Monday, February 4, 2019

Birding on Broadmeade Walk

Yesterday morning about 20 people joined me for my monthly group walk on Lake Creek Trail. It was foggy but not too damp when we started at the Braes Valley end of the trail at 8:00 AM. Things started a little slow but we ended up having a fun morning, spending 3 hours on the trail and finding 41 species of birds. Sound travels faster and farther through fog, and we felt like some of the birds singing the morning chorus were almost on top of us even though we had trouble seeing them at first.

We checked the side trail that connects to Holbrook St. and we were rewarded with brief looks at a male Spotted Towhee, an uncharacteristically colorful member of the sparrow family, and longer easier looks at a Ruby-crowned Kinglet. Back on the trail we didn't see much until we got to the footbridge where we first heard and then saw a pair of Red-shouldered Hawks in neighbors' yards near the end of Meadowheath. And a few of us got a brief look at a Swamp Sparrow.

Things picked up when we continued down the trail. We decided to go south of the trail among the baseball and soccer fields, hoping to find a Purple Finch. In one of the baseball fields we found over 20 American Pipits foraging in the grass. Further down we found for Northern Flickers, also on the ground. These beautiful woodpeckers are only in the Austin area during the winter and often forage on the ground. I got this poor photo of three of them:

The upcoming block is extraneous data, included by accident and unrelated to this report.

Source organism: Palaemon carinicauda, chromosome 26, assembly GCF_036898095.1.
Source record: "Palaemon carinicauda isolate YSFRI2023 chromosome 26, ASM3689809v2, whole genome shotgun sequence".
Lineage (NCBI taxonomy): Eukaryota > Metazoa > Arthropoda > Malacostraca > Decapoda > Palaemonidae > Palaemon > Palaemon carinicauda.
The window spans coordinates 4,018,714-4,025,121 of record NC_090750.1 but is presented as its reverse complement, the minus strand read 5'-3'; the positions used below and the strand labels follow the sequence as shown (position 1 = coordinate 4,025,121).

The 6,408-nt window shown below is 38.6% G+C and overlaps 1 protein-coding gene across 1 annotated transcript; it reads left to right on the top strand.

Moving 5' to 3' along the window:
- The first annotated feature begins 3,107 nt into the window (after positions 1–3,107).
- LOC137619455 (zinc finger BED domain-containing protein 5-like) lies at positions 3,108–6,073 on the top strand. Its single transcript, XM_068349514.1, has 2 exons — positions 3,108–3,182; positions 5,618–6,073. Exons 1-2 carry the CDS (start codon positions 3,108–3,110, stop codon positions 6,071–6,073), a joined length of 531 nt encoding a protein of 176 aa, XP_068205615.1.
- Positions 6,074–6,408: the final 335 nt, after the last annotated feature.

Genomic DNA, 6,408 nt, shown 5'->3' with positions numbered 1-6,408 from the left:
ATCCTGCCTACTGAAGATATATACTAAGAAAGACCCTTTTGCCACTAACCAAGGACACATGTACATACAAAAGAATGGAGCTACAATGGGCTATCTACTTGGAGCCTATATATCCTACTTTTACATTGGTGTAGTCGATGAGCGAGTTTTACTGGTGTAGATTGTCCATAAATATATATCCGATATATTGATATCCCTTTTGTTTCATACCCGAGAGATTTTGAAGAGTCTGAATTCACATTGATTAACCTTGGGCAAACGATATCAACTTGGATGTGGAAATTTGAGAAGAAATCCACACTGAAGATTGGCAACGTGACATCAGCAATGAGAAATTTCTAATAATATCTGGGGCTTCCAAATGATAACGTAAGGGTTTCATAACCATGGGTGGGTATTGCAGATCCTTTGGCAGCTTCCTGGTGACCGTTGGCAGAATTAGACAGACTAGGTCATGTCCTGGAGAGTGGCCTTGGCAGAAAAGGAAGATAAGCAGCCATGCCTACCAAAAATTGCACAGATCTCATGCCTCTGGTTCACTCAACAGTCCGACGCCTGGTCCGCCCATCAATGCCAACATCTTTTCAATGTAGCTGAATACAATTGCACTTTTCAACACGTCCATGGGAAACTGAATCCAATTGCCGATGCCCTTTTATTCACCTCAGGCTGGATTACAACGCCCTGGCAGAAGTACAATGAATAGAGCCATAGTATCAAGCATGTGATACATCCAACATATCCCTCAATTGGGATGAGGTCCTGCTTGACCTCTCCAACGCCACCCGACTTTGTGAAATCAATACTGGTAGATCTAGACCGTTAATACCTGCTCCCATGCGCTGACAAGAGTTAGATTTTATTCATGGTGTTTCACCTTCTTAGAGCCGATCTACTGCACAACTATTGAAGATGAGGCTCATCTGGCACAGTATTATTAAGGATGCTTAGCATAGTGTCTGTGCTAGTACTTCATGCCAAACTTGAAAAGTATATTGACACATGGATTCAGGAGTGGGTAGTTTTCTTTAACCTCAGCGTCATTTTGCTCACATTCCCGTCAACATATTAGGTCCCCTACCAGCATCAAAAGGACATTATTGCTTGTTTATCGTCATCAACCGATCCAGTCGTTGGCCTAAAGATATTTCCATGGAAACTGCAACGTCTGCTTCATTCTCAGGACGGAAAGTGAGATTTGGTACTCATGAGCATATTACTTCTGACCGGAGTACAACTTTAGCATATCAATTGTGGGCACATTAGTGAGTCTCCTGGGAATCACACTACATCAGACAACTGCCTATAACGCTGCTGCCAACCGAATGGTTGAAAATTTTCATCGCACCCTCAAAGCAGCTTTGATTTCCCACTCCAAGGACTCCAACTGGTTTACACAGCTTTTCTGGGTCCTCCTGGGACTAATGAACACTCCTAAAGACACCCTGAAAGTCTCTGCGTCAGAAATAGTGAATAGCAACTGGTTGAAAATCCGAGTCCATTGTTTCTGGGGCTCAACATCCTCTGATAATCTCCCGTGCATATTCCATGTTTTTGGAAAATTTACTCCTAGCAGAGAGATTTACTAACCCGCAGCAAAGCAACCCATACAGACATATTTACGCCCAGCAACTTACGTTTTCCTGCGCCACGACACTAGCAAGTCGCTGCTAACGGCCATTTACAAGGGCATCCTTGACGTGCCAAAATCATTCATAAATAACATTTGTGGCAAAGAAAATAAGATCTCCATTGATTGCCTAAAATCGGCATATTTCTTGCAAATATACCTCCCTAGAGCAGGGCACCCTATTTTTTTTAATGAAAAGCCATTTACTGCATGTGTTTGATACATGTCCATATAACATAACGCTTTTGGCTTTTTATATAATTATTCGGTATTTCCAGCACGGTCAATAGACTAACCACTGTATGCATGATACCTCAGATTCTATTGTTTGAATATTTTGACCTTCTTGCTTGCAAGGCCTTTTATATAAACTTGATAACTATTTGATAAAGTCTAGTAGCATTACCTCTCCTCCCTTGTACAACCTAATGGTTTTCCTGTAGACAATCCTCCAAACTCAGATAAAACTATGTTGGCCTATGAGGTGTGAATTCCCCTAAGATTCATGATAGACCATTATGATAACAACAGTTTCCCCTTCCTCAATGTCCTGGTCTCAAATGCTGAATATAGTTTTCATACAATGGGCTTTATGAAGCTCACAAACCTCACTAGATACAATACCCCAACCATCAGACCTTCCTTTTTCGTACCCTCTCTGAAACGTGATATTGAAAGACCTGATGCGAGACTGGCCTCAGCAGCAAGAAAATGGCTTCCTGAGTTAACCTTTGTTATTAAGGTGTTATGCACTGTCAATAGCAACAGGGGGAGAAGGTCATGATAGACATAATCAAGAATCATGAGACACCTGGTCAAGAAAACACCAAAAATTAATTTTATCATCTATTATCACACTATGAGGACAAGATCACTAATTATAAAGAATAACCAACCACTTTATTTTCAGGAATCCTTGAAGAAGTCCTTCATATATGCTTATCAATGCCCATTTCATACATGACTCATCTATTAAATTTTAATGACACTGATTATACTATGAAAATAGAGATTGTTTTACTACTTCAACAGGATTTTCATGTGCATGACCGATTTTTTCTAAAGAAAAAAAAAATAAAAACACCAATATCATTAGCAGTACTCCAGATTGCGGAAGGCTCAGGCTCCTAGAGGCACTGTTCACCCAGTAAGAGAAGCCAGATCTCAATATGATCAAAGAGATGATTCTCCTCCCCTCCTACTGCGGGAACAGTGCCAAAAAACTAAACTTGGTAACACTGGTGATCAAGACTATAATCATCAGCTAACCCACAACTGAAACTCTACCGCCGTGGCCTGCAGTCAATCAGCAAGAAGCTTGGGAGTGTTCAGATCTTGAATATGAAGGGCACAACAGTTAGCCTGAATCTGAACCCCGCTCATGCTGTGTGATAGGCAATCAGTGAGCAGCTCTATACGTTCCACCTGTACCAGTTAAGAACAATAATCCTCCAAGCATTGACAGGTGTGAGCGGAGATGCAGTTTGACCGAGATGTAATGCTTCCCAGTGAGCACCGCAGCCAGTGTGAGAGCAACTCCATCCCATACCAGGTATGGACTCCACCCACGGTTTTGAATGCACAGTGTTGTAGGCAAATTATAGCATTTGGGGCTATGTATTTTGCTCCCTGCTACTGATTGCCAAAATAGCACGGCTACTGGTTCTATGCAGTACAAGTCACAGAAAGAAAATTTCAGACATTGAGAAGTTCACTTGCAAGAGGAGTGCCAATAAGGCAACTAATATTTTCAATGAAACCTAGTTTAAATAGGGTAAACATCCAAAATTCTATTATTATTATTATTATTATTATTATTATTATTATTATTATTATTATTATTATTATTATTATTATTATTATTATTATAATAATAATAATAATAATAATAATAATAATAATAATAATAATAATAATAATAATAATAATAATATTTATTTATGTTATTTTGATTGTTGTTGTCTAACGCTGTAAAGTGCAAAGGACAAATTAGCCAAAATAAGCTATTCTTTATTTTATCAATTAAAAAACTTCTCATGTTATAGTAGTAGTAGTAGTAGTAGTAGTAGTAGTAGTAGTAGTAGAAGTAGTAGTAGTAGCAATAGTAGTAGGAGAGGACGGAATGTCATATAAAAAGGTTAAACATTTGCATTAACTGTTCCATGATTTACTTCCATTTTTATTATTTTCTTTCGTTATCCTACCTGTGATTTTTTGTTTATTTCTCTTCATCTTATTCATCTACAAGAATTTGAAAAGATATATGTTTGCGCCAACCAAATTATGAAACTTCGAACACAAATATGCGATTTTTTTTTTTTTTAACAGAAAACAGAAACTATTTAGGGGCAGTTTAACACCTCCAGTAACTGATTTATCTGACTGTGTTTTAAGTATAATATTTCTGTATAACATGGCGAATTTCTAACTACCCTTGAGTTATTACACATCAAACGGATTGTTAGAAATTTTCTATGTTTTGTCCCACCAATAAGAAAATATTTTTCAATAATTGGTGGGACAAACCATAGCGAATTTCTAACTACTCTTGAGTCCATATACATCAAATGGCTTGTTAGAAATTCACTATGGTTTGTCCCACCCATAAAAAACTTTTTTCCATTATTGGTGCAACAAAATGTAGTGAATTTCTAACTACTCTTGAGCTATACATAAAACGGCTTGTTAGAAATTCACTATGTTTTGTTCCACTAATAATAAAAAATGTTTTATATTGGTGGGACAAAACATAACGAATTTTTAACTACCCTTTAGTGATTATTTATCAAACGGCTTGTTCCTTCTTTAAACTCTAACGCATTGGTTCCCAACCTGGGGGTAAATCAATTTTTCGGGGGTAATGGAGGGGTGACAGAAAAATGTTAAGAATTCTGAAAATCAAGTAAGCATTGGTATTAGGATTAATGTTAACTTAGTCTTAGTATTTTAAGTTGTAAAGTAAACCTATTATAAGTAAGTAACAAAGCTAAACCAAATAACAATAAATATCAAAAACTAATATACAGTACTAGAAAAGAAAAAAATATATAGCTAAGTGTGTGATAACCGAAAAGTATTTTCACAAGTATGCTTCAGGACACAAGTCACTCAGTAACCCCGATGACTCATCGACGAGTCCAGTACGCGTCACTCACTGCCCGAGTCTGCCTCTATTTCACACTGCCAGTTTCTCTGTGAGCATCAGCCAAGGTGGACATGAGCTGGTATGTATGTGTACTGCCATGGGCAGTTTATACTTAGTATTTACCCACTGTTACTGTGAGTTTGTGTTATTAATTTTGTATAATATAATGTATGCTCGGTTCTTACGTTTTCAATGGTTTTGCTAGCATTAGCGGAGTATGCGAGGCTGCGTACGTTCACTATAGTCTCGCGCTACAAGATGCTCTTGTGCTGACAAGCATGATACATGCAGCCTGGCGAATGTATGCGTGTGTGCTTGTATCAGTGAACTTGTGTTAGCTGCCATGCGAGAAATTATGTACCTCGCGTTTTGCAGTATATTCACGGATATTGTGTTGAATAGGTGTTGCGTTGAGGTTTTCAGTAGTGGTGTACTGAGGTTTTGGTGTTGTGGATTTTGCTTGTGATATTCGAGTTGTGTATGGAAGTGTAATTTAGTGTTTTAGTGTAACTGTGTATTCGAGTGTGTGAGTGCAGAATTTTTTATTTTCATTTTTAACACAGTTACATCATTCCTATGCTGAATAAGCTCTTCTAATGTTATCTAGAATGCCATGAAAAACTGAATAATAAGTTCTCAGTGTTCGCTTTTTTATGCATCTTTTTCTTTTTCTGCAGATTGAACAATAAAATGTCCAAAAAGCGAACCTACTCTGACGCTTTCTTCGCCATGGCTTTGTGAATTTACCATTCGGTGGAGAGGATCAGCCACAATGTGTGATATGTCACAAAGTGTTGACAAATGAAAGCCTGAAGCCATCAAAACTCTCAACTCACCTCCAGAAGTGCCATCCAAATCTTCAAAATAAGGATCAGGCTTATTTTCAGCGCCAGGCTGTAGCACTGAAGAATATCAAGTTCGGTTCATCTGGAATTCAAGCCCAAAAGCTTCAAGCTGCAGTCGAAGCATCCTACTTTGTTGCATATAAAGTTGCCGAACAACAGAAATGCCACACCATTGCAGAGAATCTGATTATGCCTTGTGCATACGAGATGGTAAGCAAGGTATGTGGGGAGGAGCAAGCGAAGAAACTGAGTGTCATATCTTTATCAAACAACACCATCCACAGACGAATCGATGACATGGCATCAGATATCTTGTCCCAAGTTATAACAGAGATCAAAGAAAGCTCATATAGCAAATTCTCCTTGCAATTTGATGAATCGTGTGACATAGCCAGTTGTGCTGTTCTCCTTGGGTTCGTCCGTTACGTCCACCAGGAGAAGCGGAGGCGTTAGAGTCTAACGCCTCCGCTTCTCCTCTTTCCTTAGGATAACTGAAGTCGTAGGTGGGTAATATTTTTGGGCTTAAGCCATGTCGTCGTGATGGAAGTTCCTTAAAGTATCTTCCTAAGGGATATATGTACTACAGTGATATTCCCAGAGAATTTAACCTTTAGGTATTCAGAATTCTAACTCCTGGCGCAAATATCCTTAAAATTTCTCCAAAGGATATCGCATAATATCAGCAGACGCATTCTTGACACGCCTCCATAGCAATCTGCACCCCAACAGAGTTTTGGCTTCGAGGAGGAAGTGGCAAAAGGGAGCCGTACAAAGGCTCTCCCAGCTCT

Northern Flickers

At the eastern low water crossing we were excited to see 38 American Wigeon in the shallow water. You usually have to go further downstream to see ducks on Lake Creek. I was happy that the group was able to slowly cross the creek without scaring them all away. They just slowly moved away from us, sometimes making short flights:

American Wigeons

On our way back we enjoyed finding a group of House Finches and Chipping Sparrows, with one Savannah Sparrow thrown in. And we were lucky to get stunning close looks at a few Eastern Bluebirds. When the group was stopped, this male flew in and landed right above us, and sang!

Eastern Bluebird

Near the footbridge we saw the pair of Red-shouldered Hawks again, and I got this photo of one of them:

Red-shouldered Hawk

The hawks soon returned to the area where we first discovered them. I'm pretty sure they must be planning to nest there.

Here's our complete bird list on eBird.

And here are a few more photos on Flickr.

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